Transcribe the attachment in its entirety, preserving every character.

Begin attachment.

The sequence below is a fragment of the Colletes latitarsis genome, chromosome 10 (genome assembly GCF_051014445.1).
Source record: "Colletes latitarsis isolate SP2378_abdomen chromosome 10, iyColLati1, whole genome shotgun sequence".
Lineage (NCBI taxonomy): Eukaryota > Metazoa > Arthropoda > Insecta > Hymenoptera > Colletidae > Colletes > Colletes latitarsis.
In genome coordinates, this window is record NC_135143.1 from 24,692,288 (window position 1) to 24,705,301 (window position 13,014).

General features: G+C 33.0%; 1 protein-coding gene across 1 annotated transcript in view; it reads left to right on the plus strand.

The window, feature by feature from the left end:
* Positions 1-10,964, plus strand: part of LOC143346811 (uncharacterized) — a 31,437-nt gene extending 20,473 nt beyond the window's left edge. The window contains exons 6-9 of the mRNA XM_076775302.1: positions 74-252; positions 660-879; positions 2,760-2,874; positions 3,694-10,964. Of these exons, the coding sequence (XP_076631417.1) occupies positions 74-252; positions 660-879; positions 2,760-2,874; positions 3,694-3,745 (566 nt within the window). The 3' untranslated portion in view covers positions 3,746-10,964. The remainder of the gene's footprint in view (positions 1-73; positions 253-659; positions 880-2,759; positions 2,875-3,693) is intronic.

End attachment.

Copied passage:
The sequence below is a fragment of the Colletes latitarsis genome, chromosome 10 (genome assembly GCF_051014445.1).
Source record: "Colletes latitarsis isolate SP2378_abdomen chromosome 10, iyColLati1, whole genome shotgun sequence".
Lineage (NCBI taxonomy): Eukaryota > Metazoa > Arthropoda > Insecta > Hymenoptera > Colletidae > Colletes > Colletes latitarsis.
In genome coordinates, this window is record NC_135143.1 from 24,692,288 (window position 1) to 24,705,301 (window position 13,014).

General features: G+C 33.0%; 1 protein-coding gene across 1 annotated transcript in view; it reads left to right on the plus strand.

The window, feature by feature from the left end:
* Positions 1-10,964, plus strand: part of LOC143346811 (uncharacterized) — a 31,437-nt gene extending 20,473 nt beyond the window's left edge. The window contains exons 6-9 of the mRNA XM_076775302.1: positions 74-252; positions 660-879; positions 2,760-2,874; positions 3,694-10,964. Of these exons, the coding sequence (XP_076631417.1) occupies positions 74-252; positions 660-879; positions 2,760-2,874; positions 3,694-3,745 (566 nt within the window). The 3' untranslated portion in view covers positions 3,746-10,964. The remainder of the gene's footprint in view (positions 1-73; positions 253-659; positions 880-2,759; positions 2,875-3,693) is intronic.